When I fell pregnant I was running a restaurant that was owned by a friend of the chap that had owned the Grill I had worked at previously. About 3 months into the pregnancy the restaurant was sold and I was jobless. I immediately hooked a few shifts back at the grill and worked there until I was too big to get past the tables. I was fortunate enough to have befriended the owner of a local fallafel shop in the mall who had been struggling to find a honest manageress. We agreed that I would work there until the baby was born. I worked up until 2 weeks before my due date. Heavily pregnant I would have to move tables, lift and turn chairs and stock, to say nothing of the normal duties required, it was very hard going.
This pregnancy was a roller coaster of exhaustion and hunger. Towards the end I wasn’t earning much and because staff food at the fallafel shop was ONE toasted sandwich a day, I was really taking strain. I was so malnourished that my teeth started breaking and crumbling. I had lost weight and was carrying an enormous baby, I was quite literally all stomach. Once I had got to the point that I could no longer work the pressure was on! No income, no family to help I was in deep water.
It was round about this time that my new brother came to the rescue. I was on the verge of losing my home because I had no money for rent. I was well on the way to a complete breakdown – life was really harsh. He swooped in and paid my rent for 6 months, paid for my daughters schooling for a year and generally saved us from complete disaster.
I had no facility to translate his kindness. I was in a state of panic as I didn’t know how the heck I could ever repay him, I was deeply grateful for his help and yes I was ashamed! I hadn’t known him for very long and there I was, knocked up and virtually destitute. My fantasy of meeting my family as a successful, intelligent and confident human being was in tatters.
Help also came from The Lioness, my friend/sister/mother all in one. Once the flat was secured there was still the problem with food and supplies. Nice to have a home, not so nice to starve in it! At this time she was also sitting on the bones of her butt financially but she would arrive constantly with not just food but luxuries too. I’m not going to give too much away here because frankly she deserves a post dedicated only to her which I will write soon. Where my brother rescued me financially, she rescued me emotionally as well. To this day I believe her love and support quite literally kept me alive.
Despite the help, I was still struggling, and more than the monetary nightmare I was reeling with the darkest depression I have ever experienced. My daughter and I were not doing well together, things had reached fever pitch in our relationship. I was alone, frightened and carrying the baby of a man who didn’t love me.
My worst ever memory was produced during this time. My daughter had gone to work one night and I was alone at home. For the first time I truly understood what my child had gone through all those years while I had to work and she was alone. I was overwhelmed with guilt. I was desperately sad, for her, for me and for the future of the baby. I decided to try and call the baby’s father to chat with him. I wanted to discuss the possibility of giving my child up for adoption because I just couldn’t see a way to survive without finances. I couldn’t bear the thought of giving my child away, but being the cause of it’s sorrow and deprivation was worse. I needed someone to talk to and called the Dodgy Barman- BIG mistake. He was drunk, very drunk. I was desperate for someone to hear me. I kept trying to explain how I was feeling but he talked over me, totally off his face and I eventually put the phone down.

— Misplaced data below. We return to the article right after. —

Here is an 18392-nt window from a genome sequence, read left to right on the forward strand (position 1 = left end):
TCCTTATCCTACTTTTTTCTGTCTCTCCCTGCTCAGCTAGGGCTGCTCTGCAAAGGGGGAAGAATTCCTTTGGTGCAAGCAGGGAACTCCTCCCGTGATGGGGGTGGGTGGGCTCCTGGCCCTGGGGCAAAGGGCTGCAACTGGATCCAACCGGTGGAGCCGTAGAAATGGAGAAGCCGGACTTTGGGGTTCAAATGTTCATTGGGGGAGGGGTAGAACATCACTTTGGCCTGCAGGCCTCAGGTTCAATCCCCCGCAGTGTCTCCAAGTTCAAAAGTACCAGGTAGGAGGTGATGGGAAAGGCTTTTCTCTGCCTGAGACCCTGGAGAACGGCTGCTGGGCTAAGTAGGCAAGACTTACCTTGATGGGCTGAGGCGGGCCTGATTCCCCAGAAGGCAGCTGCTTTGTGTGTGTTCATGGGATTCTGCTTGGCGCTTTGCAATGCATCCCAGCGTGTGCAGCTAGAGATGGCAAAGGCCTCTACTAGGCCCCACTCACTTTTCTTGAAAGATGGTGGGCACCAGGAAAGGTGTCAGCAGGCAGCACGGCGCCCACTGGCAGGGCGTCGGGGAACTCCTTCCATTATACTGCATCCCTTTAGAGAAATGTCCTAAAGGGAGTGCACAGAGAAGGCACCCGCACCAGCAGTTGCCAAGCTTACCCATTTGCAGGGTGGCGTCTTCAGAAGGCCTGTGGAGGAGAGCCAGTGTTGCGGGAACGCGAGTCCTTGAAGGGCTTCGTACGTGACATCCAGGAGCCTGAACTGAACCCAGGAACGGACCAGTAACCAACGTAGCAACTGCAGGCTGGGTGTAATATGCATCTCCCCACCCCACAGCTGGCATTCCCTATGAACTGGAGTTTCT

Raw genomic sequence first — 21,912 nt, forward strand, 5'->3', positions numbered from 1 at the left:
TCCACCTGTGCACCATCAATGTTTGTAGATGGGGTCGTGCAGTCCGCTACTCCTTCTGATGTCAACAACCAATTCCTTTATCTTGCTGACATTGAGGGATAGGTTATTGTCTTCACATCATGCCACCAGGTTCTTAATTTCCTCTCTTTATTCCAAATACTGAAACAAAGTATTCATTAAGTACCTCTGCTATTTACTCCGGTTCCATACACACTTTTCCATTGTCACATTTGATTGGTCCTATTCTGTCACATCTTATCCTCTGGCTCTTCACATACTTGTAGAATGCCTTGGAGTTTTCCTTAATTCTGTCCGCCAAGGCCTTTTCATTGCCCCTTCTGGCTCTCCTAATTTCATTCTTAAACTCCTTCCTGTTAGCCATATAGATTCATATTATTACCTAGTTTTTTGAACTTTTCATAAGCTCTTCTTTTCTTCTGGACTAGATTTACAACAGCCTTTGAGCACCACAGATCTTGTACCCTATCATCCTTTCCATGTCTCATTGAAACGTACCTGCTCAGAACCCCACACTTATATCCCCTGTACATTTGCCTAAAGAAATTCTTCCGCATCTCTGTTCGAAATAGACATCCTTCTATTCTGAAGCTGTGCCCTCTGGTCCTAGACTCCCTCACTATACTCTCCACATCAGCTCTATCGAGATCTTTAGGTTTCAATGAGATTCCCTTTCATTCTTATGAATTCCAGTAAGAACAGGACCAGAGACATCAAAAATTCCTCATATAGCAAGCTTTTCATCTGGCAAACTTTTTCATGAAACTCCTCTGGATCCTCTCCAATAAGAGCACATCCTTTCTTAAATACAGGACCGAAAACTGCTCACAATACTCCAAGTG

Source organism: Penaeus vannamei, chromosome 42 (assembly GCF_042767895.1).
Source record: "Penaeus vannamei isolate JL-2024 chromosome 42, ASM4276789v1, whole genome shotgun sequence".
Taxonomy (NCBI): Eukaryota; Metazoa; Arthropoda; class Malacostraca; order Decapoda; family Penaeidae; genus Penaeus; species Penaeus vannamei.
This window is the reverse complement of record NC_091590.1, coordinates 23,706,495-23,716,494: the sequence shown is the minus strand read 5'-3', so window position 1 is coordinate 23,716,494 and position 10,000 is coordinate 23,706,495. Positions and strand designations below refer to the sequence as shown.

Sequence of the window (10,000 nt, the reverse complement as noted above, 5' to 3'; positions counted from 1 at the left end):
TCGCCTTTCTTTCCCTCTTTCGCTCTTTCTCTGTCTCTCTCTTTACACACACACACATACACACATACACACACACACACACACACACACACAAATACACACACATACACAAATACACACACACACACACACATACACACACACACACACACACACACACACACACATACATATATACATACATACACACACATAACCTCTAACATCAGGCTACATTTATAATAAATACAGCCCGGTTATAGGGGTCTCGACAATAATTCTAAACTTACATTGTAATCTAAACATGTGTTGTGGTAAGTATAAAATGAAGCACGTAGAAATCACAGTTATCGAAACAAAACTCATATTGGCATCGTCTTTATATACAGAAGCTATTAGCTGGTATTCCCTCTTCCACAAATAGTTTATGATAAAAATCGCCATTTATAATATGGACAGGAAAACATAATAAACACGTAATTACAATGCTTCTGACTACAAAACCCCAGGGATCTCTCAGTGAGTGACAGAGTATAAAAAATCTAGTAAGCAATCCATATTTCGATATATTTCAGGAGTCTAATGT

I had a carpet with a square design on it. That night I began ‘walking the square’. Round and round cradling my stomach, crying, apologising to the baby and raging at God. It a definate truth that when your emotions are out of control, your body is too! I ached everywhere, I felt like I’d been run over by a bus and I guess in an emotional sense, I had been. I wanted to die, I wanted to live – I wanted the pain to stop.
I thought of sleeping tablets and painkillers. Surely that would be the gentlest way for myself and the baby? I had failed utterly as a mother to my eldest, how could I do that all over again. We had struggled all our lives to survive and now I had made things worse by falling pregnant. Surely my daughter would be better off without me. My new baby and I would die together, saving us both from the possibility of seperation and my eldest would finally be free to decide her future without my influence.
That night I walked and planned and cried and raged – but I kept walking. Frantic and crazy with grief I kept walking, until I couldn’t walk anymore. and then I slept.
Somewhere, somehow I found the determination to keep going. I say that as if that strength came from me – I’m actually not convinced it did.
Eventually I gave birth to a beautiful baby girl. My father came up with her name, it meant Grace, and considering all that had happened, Grace was the one constant blessing throughout.
Grace that we survived, grace that my eldest daughter and I loved each other despite our wars, grace that at the most desperate times help did in fact come to us – (albeit it often at the last minute) and grace that today I consider my eldest daughter to be not only my greatest fan but my dearest friend.
Grace – we would all have been destroyed without it.